Growing Minds: Helping you raise successful humans in a modern world

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5 ways to prepare your child for back-to-school

For better or for worse, it seems like the school year sneaks up every year. Some families may welcome a return to the rhythm and routine of the school schedule, while others may lament the conclusion of cherished vacation time. For kids and teens, the return to school can breed numerous, and sometimes conflicting, emotions such as feelings of excitement alongside feelings of worry. As a natural transition, the beginning of the school year can be a great time to take stock of what is working for the family and what habits and practices may need some tweaks and updates. I often encourage families to take advantage of this time to engage in some reflection and be intentional about setting kids up for success. Here are my top tips to best prepare your kids to go back to school this year.

1. Validate (but don’t enable) feelings of anxiety 

It is very common for kids to start to be more vocal this time of year in expressing worries and anxieties surrounding their return to school. Some good clues that anxiety may be fueling these conversations include statements that appear black-and-white, inflexible, or make inferences about outcomes that haven’t yet happened. Examples include, “I don’t want to go back to school. Math is too hard,” or, “Everyone in my class is mean, and I’m not going to have any friends.” It can be helpful to remember that some anxiety can be completely normal when stepping into unknown territory, such as a new school year, so I encourage parents to stay calm and use reflective listening to validate underlying feelings of fearfulness. However, to keep anxiety from spiraling, remind your kids that it is normal to feel fearful or worried before doing something brave, and they are, indeed, very brave. Other recommendations include minimizing avoidant behaviors, which can ultimately serve to make anxiety worse over time.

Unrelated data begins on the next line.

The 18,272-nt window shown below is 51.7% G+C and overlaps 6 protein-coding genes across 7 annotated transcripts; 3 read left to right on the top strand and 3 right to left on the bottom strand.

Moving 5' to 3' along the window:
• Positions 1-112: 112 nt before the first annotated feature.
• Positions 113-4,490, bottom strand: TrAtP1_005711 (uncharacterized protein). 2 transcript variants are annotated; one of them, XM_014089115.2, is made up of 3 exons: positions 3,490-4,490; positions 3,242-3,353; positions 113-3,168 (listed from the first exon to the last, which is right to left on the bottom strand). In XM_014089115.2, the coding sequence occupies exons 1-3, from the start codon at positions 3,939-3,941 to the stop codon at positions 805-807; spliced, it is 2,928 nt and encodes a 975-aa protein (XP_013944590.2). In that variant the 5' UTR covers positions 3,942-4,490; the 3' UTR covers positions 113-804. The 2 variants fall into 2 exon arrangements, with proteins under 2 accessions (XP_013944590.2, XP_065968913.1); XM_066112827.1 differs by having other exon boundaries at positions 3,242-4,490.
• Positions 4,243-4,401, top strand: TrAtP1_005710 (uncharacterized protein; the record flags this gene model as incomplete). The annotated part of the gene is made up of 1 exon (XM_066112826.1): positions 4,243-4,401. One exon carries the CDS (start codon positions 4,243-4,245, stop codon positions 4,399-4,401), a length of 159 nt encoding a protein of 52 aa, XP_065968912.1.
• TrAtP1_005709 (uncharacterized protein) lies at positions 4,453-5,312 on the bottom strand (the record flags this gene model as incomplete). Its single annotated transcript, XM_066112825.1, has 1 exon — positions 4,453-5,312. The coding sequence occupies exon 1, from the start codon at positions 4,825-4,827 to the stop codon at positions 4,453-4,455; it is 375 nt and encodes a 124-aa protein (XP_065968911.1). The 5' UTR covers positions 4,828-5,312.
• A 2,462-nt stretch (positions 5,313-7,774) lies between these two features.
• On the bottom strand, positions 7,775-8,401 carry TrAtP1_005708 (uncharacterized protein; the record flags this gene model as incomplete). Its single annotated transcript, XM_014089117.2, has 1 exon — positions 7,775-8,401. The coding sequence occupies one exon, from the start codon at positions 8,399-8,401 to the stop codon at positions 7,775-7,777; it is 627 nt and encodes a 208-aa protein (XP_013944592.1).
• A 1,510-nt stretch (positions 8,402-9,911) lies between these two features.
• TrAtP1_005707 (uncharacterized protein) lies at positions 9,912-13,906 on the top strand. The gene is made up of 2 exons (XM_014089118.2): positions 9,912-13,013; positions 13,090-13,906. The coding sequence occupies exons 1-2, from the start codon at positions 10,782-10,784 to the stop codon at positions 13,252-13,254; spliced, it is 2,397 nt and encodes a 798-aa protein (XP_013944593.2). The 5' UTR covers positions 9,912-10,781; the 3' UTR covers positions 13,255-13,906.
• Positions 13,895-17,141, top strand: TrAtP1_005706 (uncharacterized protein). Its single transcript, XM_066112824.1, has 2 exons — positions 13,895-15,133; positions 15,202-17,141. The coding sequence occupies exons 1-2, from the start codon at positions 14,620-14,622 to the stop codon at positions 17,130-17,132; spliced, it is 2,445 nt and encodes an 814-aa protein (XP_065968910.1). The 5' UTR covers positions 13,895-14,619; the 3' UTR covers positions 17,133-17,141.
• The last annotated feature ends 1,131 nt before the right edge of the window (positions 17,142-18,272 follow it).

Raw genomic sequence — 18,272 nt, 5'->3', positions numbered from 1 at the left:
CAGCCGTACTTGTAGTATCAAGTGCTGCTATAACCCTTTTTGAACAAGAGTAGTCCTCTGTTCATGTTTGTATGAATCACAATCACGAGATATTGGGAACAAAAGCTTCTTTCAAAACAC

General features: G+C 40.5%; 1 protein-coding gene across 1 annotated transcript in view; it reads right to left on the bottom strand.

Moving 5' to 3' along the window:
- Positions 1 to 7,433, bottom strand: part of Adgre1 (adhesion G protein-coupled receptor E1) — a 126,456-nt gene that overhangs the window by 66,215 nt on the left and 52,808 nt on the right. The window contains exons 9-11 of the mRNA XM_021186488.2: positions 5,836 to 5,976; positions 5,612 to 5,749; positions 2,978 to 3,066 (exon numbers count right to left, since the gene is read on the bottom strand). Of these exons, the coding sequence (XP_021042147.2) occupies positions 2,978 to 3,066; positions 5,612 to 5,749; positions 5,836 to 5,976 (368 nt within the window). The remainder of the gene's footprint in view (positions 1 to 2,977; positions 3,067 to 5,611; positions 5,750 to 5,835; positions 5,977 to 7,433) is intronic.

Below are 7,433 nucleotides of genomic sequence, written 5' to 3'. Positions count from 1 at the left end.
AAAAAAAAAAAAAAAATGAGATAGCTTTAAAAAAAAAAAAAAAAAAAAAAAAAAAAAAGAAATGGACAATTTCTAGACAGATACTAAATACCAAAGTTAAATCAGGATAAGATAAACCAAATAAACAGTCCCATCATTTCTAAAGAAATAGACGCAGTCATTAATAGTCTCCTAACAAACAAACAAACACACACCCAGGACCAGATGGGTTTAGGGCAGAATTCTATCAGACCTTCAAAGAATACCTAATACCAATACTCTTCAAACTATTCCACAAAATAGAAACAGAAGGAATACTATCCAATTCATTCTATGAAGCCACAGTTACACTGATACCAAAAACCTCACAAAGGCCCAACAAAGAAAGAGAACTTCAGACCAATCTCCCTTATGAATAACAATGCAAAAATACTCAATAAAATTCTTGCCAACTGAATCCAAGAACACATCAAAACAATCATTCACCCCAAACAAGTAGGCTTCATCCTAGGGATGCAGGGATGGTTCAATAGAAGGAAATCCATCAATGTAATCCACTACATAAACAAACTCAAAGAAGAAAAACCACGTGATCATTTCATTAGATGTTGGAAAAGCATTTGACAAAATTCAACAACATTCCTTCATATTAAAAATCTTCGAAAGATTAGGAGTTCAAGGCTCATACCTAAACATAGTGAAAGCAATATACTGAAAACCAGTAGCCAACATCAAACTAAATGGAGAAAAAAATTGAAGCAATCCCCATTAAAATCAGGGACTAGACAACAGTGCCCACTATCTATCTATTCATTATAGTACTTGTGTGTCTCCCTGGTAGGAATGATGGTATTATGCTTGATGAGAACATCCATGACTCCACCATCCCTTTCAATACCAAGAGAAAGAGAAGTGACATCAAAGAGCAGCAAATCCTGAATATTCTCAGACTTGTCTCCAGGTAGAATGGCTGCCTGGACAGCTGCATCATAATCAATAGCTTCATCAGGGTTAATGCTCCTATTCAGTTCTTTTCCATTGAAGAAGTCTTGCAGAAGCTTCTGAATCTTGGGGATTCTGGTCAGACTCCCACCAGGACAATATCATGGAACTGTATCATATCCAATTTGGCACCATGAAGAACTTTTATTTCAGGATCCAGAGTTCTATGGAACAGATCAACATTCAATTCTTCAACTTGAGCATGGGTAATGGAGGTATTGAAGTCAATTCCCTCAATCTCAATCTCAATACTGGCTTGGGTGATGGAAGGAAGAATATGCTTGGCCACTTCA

2. Promote a growth mindset

Another great strategy to prevent anxiety from growing is by promoting a growth mindset. Growth mindset resources have become abundant in recent years. Relevant applications to parents and children include harnessing the power of yet, such as, “you haven’t mastered that subject material… yet,” and reminders from parents such as, ‘mistakes help you improve,’ and ‘let’s see what other strategies you can try.’ (Big Life Journal).

3. Establish a routine 

Be proactive in deciding how you want the flow of the morning and evening to go. I recommend making a visual schedule and posting it somewhere everyone can see. It can be fun and helpful to have your kids help make the schedule and decide where it should be hung in the house. Including your kids in this process will encourage their commitment to the routine, as well as help them begin to commit the new routine to memory. 

4. Structure the environment for success 

There are endless ways to tweak your physical environment to aid in your child’s organizational skills. To narrow your focus, reflect on specific areas your child struggled with last year. For example, if your child struggled with remembering their homework, I recommend having a designated basket for ‘completed’ homework assignments kept by the door. Get your child in the routine of placing all completed homework in the basket at the end of the day, and since it is by the door, it will be easy for your child to grab on their way out in the morning. Other common recommendations include having a designated place in the house for your child to do their homework, laying out their outfit the night before, and getting your child in the routine of using a planner to organize their tasks.

5. Discuss expectations around electronic use

While every family will have slightly different expectations around electronic use, no one wants a power struggle. To reduce power struggles, a few rules of thumb I like to remind all families include: be collaborative with your child around expectations regarding electronic use by getting their feedback and learning which electronic mediums are most important to them and why; set expectations ahead of time; and remember, it is usually easier to increase screen time than decrease screen time. 

References

Parents guide to a growth mindset. (Big Life Journal). Biglifejournal.com

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is a Marriage and Family Therapist Associate based out of Wilsonville. Stephanie has trained in a variety of child and family therapeutic services, including multiple modalities of play therapy, parent-child interaction therapy, child-parent relationship therapy, and collaborative problem-solving. Stephanie has over ten years of experience working with youth and families in various settings and contexts, including public schools, the juvenile justice system, and psychiatric residential facilities. Stephanie owns and operates Seeds of Love Counseling, where she focuses on helping children, teens, and families feel and function their best through building strong attachments and positive mental health habits. Stephanie can be reached at www.seedsoflovecounseling.com.